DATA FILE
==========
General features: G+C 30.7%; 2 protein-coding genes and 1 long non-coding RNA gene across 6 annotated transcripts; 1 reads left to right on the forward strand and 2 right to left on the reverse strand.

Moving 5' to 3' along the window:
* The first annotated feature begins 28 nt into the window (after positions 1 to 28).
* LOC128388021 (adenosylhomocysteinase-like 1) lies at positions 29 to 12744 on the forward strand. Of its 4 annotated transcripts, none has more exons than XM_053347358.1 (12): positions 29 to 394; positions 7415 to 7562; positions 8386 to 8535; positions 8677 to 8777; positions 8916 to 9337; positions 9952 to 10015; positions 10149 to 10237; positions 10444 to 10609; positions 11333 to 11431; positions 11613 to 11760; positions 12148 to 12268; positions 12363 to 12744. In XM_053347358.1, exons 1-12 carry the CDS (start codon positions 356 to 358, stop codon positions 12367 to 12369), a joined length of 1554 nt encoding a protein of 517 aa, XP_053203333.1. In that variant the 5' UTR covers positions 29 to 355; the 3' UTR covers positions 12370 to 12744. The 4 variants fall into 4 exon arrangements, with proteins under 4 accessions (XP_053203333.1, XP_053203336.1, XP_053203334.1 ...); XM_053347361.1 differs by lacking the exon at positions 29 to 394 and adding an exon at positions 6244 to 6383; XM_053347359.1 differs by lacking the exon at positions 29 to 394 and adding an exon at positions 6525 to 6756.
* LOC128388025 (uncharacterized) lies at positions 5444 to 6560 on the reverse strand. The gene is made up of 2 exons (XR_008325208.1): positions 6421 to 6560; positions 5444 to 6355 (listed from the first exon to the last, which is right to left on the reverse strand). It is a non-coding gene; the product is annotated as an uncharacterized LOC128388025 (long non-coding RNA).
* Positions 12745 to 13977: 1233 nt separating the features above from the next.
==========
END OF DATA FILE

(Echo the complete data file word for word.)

General features: G+C 30.7%; 2 protein-coding genes and 1 long non-coding RNA gene across 6 annotated transcripts; 1 reads left to right on the forward strand and 2 right to left on the reverse strand.

Moving 5' to 3' along the window:
* The first annotated feature begins 28 nt into the window (after positions 1 to 28).
* LOC128388021 (adenosylhomocysteinase-like 1) lies at positions 29 to 12744 on the forward strand. Of its 4 annotated transcripts, none has more exons than XM_053347358.1 (12): positions 29 to 394; positions 7415 to 7562; positions 8386 to 8535; positions 8677 to 8777; positions 8916 to 9337; positions 9952 to 10015; positions 10149 to 10237; positions 10444 to 10609; positions 11333 to 11431; positions 11613 to 11760; positions 12148 to 12268; positions 12363 to 12744. In XM_053347358.1, exons 1-12 carry the CDS (start codon positions 356 to 358, stop codon positions 12367 to 12369), a joined length of 1554 nt encoding a protein of 517 aa, XP_053203333.1. In that variant the 5' UTR covers positions 29 to 355; the 3' UTR covers positions 12370 to 12744. The 4 variants fall into 4 exon arrangements, with proteins under 4 accessions (XP_053203333.1, XP_053203336.1, XP_053203334.1 ...); XM_053347361.1 differs by lacking the exon at positions 29 to 394 and adding an exon at positions 6244 to 6383; XM_053347359.1 differs by lacking the exon at positions 29 to 394 and adding an exon at positions 6525 to 6756.
* LOC128388025 (uncharacterized) lies at positions 5444 to 6560 on the reverse strand. The gene is made up of 2 exons (XR_008325208.1): positions 6421 to 6560; positions 5444 to 6355 (listed from the first exon to the last, which is right to left on the reverse strand). It is a non-coding gene; the product is annotated as an uncharacterized LOC128388025 (long non-coding RNA).
* Positions 12745 to 13977: 1233 nt separating the features above from the next.